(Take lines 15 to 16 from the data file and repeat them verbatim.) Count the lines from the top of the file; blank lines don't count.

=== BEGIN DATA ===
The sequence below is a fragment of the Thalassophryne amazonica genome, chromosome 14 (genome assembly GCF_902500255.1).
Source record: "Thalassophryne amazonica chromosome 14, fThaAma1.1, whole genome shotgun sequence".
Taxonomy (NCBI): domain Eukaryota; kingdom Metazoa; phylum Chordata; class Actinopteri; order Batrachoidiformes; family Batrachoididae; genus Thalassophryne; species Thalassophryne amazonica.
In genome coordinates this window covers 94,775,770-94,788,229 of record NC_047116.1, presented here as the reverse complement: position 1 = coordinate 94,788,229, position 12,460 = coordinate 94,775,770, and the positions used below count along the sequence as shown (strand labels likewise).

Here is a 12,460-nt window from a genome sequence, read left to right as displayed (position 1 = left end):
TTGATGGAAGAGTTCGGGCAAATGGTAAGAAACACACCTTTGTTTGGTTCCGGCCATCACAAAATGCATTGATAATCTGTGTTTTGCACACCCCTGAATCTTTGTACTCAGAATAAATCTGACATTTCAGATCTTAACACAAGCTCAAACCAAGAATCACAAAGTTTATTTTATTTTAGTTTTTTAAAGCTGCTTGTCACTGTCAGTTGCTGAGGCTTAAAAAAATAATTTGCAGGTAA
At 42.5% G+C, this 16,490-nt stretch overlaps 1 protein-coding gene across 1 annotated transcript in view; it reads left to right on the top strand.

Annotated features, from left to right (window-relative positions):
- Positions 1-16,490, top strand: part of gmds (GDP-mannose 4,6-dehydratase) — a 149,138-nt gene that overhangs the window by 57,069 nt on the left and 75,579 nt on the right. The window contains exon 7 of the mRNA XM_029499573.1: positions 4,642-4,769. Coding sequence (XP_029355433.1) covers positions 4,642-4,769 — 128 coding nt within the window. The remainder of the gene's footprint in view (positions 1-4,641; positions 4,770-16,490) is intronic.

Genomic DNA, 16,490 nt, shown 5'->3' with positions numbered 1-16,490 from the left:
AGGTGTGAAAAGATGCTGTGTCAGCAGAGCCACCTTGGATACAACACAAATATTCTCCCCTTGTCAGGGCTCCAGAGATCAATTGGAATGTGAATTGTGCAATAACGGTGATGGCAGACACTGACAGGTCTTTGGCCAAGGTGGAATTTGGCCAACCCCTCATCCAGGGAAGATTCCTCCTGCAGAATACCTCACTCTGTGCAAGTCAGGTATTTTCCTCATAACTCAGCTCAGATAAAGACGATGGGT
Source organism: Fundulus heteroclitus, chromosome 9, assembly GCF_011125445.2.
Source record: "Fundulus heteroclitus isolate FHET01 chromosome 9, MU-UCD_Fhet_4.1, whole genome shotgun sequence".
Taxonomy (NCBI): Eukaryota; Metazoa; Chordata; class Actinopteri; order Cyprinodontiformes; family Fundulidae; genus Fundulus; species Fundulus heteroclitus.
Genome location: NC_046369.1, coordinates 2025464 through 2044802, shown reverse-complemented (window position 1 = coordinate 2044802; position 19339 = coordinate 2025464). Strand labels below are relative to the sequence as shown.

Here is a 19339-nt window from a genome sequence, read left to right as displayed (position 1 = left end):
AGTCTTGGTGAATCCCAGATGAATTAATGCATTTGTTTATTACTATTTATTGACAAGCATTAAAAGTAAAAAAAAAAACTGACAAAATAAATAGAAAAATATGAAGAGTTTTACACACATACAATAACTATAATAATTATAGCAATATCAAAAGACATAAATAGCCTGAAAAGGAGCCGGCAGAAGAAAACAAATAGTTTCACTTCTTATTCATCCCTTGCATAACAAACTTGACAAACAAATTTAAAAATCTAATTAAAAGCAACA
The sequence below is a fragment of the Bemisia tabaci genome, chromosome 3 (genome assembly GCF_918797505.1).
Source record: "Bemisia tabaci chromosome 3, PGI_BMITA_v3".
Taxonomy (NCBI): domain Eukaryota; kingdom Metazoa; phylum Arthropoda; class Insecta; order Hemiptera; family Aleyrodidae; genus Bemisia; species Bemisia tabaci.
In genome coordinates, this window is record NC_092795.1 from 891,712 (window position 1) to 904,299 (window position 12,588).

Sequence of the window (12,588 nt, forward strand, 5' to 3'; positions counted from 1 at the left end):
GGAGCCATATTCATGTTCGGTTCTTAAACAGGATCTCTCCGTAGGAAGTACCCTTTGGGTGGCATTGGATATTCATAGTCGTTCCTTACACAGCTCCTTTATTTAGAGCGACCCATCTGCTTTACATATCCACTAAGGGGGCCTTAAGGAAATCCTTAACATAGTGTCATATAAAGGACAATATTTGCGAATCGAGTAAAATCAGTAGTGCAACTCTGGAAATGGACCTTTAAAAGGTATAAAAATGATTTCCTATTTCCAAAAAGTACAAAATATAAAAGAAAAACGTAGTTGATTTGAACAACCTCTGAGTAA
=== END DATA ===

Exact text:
Genome location: NC_046369.1, coordinates 2025464 through 2044802, shown reverse-complemented (window position 1 = coordinate 2044802; position 19339 = coordinate 2025464). Strand labels below are relative to the sequence as shown.

Here is a 19339-nt window from a genome sequence, read left to right as displayed (position 1 = left end):